A. Those collective and universal experience including
i) Those in our own history and background in the working of our own Constitution (i.e. in the process of our own amendments and their objective analysis) and the historic background in which they were done and what was the compulsion, if any behind those, starting from the Constituent Assembly in its maiden session after the victory in the war of liberation.
ii) Precedence and practices followed by other nations and civilization;
iii) Our own perspectives, and experience we have undergone during those challenging times when ill winds blew off the basic structure not only by undermining the Constitution purporting to subvert the Constitution, further undermining it’s institutions not once but on three major occasions occurring almost in each decade; and
iv) Our response and resistance and awakening experience to meet such calamity; and our togetherness and significant role of this Court acting as the guardian of the Constitution rising to the occasion; and Bar and the Bench collectively meeting those challenges, reinforcing the Constitutional integrity in order to help create an environment in which people could mobilize strength for reinforcing their original rights and restore those institutions through democratic process, enabling our people to play their role as the ultimate source of power which belong to them remain a glorious heritage of our system that works in harmony for restoring back the fundamental integrity of our constitution.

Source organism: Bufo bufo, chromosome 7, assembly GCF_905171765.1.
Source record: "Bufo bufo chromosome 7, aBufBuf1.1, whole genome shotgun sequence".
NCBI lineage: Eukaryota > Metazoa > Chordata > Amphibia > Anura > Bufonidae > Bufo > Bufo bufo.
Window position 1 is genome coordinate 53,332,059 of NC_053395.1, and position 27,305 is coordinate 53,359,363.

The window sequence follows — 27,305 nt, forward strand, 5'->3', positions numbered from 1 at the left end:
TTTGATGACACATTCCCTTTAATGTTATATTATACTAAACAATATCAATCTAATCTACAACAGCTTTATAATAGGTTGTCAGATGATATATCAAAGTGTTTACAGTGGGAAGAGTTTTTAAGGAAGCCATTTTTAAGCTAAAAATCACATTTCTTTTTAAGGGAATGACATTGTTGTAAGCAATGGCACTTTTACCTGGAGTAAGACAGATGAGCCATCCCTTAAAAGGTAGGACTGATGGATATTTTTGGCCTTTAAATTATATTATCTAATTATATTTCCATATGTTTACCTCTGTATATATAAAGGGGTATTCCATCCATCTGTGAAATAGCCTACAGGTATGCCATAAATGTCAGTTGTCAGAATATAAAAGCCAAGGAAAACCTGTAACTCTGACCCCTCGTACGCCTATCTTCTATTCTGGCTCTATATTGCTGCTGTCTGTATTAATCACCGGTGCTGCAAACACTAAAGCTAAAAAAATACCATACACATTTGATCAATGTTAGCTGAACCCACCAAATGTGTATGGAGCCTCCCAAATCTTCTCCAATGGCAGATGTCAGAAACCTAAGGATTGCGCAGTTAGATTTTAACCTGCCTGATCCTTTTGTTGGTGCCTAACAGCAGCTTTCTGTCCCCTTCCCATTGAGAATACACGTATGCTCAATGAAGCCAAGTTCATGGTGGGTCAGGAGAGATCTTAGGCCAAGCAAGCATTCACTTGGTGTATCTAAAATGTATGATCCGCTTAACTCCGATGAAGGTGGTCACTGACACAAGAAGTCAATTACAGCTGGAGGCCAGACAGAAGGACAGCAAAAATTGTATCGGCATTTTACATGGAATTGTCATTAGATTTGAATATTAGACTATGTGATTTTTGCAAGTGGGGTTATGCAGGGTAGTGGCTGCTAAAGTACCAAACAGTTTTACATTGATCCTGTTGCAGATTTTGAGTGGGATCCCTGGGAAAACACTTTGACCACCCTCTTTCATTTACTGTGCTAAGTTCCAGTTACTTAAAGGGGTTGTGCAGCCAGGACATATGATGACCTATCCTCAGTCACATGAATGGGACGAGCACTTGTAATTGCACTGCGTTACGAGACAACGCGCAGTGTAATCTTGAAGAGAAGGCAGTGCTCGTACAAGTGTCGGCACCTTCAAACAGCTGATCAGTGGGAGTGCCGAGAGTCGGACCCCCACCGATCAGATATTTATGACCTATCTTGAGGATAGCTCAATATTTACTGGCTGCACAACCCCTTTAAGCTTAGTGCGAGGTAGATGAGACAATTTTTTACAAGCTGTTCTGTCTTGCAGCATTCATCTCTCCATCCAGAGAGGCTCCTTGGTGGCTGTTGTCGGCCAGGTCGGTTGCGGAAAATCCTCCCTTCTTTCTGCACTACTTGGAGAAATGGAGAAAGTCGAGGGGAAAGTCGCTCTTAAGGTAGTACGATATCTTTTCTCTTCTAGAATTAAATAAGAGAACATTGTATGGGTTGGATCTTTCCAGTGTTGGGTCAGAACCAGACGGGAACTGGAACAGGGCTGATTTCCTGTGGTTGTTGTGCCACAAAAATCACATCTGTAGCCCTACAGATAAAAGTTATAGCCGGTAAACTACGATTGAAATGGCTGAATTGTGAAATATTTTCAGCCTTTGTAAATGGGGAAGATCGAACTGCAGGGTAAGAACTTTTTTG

v) Our Courts have in the past played glorious role in upholding the Constitution, reinforcing those values for which people made their supreme sacrifice in the war of liberation “so that we may prosper in freedom and may make our full contribution towards international peace and co-operation in keeping with the progressive aspirations of mankind.” (Preamble)